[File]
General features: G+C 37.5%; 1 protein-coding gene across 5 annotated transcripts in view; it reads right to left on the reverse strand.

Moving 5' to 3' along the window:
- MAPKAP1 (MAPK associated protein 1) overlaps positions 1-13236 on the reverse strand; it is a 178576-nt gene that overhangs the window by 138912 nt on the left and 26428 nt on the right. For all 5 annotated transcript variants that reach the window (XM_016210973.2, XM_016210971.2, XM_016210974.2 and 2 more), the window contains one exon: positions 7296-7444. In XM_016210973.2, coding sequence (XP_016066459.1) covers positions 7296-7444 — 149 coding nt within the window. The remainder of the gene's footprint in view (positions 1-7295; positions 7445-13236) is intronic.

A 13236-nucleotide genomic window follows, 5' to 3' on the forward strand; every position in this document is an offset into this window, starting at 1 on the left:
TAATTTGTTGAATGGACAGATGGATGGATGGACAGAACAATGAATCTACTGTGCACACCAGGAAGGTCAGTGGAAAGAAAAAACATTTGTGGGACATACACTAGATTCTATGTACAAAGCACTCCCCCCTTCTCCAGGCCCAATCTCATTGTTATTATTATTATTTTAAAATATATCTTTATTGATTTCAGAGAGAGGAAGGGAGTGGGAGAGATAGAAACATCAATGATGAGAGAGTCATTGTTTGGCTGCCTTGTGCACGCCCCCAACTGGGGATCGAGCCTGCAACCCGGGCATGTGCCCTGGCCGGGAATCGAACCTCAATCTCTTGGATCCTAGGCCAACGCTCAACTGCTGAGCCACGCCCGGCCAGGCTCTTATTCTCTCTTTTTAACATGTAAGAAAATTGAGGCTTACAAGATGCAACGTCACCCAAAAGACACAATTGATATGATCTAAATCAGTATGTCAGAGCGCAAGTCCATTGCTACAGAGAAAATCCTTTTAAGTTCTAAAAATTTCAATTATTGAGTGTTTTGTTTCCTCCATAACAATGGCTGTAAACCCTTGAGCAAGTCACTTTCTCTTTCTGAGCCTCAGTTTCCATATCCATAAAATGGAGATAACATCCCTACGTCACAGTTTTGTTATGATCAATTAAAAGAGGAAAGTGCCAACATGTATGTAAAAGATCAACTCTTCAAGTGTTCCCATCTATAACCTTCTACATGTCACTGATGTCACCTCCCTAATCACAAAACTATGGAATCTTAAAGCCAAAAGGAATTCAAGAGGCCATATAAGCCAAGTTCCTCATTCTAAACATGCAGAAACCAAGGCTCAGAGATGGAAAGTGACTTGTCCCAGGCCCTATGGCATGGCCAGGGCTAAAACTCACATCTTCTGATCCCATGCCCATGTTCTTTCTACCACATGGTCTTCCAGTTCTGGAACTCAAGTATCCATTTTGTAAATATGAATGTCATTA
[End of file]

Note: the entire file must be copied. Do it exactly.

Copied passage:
General features: G+C 37.5%; 1 protein-coding gene across 5 annotated transcripts in view; it reads right to left on the reverse strand.

Moving 5' to 3' along the window:
- MAPKAP1 (MAPK associated protein 1) overlaps positions 1-13236 on the reverse strand; it is a 178576-nt gene that overhangs the window by 138912 nt on the left and 26428 nt on the right. For all 5 annotated transcript variants that reach the window (XM_016210973.2, XM_016210971.2, XM_016210974.2 and 2 more), the window contains one exon: positions 7296-7444. In XM_016210973.2, coding sequence (XP_016066459.1) covers positions 7296-7444 — 149 coding nt within the window. The remainder of the gene's footprint in view (positions 1-7295; positions 7445-13236) is intronic.

A 13236-nucleotide genomic window follows, 5' to 3' on the forward strand; every position in this document is an offset into this window, starting at 1 on the left:
TAATTTGTTGAATGGACAGATGGATGGATGGACAGAACAATGAATCTACTGTGCACACCAGGAAGGTCAGTGGAAAGAAAAAACATTTGTGGGACATACACTAGATTCTATGTACAAAGCACTCCCCCCTTCTCCAGGCCCAATCTCATTGTTATTATTATTATTTTAAAATATATCTTTATTGATTTCAGAGAGAGGAAGGGAGTGGGAGAGATAGAAACATCAATGATGAGAGAGTCATTGTTTGGCTGCCTTGTGCACGCCCCCAACTGGGGATCGAGCCTGCAACCCGGGCATGTGCCCTGGCCGGGAATCGAACCTCAATCTCTTGGATCCTAGGCCAACGCTCAACTGCTGAGCCACGCCCGGCCAGGCTCTTATTCTCTCTTTTTAACATGTAAGAAAATTGAGGCTTACAAGATGCAACGTCACCCAAAAGACACAATTGATATGATCTAAATCAGTATGTCAGAGCGCAAGTCCATTGCTACAGAGAAAATCCTTTTAAGTTCTAAAAATTTCAATTATTGAGTGTTTTGTTTCCTCCATAACAATGGCTGTAAACCCTTGAGCAAGTCACTTTCTCTTTCTGAGCCTCAGTTTCCATATCCATAAAATGGAGATAACATCCCTACGTCACAGTTTTGTTATGATCAATTAAAAGAGGAAAGTGCCAACATGTATGTAAAAGATCAACTCTTCAAGTGTTCCCATCTATAACCTTCTACATGTCACTGATGTCACCTCCCTAATCACAAAACTATGGAATCTTAAAGCCAAAAGGAATTCAAGAGGCCATATAAGCCAAGTTCCTCATTCTAAACATGCAGAAACCAAGGCTCAGAGATGGAAAGTGACTTGTCCCAGGCCCTATGGCATGGCCAGGGCTAAAACTCACATCTTCTGATCCCATGCCCATGTTCTTTCTACCACATGGTCTTCCAGTTCTGGAACTCAAGTATCCATTTTGTAAATATGAATGTCATTA